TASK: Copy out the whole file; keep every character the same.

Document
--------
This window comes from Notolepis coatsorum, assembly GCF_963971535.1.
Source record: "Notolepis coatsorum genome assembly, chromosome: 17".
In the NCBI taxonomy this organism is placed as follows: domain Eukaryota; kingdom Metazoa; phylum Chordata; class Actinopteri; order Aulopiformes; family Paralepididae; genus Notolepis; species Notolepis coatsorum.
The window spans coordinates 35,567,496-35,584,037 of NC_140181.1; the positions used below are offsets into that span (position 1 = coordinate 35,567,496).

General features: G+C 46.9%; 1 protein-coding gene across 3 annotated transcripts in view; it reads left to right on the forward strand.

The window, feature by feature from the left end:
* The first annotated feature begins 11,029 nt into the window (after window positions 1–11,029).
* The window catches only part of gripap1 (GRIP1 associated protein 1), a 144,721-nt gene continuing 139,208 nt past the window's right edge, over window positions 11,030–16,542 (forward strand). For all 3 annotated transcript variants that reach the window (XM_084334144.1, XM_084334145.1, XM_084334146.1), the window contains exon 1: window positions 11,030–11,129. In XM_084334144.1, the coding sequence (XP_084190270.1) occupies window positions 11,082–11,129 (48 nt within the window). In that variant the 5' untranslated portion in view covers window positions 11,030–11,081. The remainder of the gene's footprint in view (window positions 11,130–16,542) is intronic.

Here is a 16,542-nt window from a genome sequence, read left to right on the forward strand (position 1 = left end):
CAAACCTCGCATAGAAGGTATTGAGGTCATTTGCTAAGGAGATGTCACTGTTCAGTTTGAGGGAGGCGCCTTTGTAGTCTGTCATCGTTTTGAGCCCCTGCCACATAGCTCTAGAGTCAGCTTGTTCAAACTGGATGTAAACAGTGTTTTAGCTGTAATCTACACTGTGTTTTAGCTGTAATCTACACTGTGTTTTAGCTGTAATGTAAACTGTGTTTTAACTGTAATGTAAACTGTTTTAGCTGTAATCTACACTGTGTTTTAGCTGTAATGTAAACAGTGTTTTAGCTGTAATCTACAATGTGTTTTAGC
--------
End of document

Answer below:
This window comes from Notolepis coatsorum, assembly GCF_963971535.1.
Source record: "Notolepis coatsorum genome assembly, chromosome: 17".
In the NCBI taxonomy this organism is placed as follows: domain Eukaryota; kingdom Metazoa; phylum Chordata; class Actinopteri; order Aulopiformes; family Paralepididae; genus Notolepis; species Notolepis coatsorum.
The window spans coordinates 35,567,496-35,584,037 of NC_140181.1; the positions used below are offsets into that span (position 1 = coordinate 35,567,496).

General features: G+C 46.9%; 1 protein-coding gene across 3 annotated transcripts in view; it reads left to right on the forward strand.

The window, feature by feature from the left end:
* The first annotated feature begins 11,029 nt into the window (after window positions 1–11,029).
* The window catches only part of gripap1 (GRIP1 associated protein 1), a 144,721-nt gene continuing 139,208 nt past the window's right edge, over window positions 11,030–16,542 (forward strand). For all 3 annotated transcript variants that reach the window (XM_084334144.1, XM_084334145.1, XM_084334146.1), the window contains exon 1: window positions 11,030–11,129. In XM_084334144.1, the coding sequence (XP_084190270.1) occupies window positions 11,082–11,129 (48 nt within the window). In that variant the 5' untranslated portion in view covers window positions 11,030–11,081. The remainder of the gene's footprint in view (window positions 11,130–16,542) is intronic.

Here is a 16,542-nt window from a genome sequence, read left to right on the forward strand (position 1 = left end):
CAAACCTCGCATAGAAGGTATTGAGGTCATTTGCTAAGGAGATGTCACTGTTCAGTTTGAGGGAGGCGCCTTTGTAGTCTGTCATCGTTTTGAGCCCCTGCCACATAGCTCTAGAGTCAGCTTGTTCAAACTGGATGTAAACAGTGTTTTAGCTGTAATCTACACTGTGTTTTAGCTGTAATCTACACTGTGTTTTAGCTGTAATGTAAACTGTGTTTTAACTGTAATGTAAACTGTTTTAGCTGTAATCTACACTGTGTTTTAGCTGTAATGTAAACAGTGTTTTAGCTGTAATCTACAATGTGTTTTAGC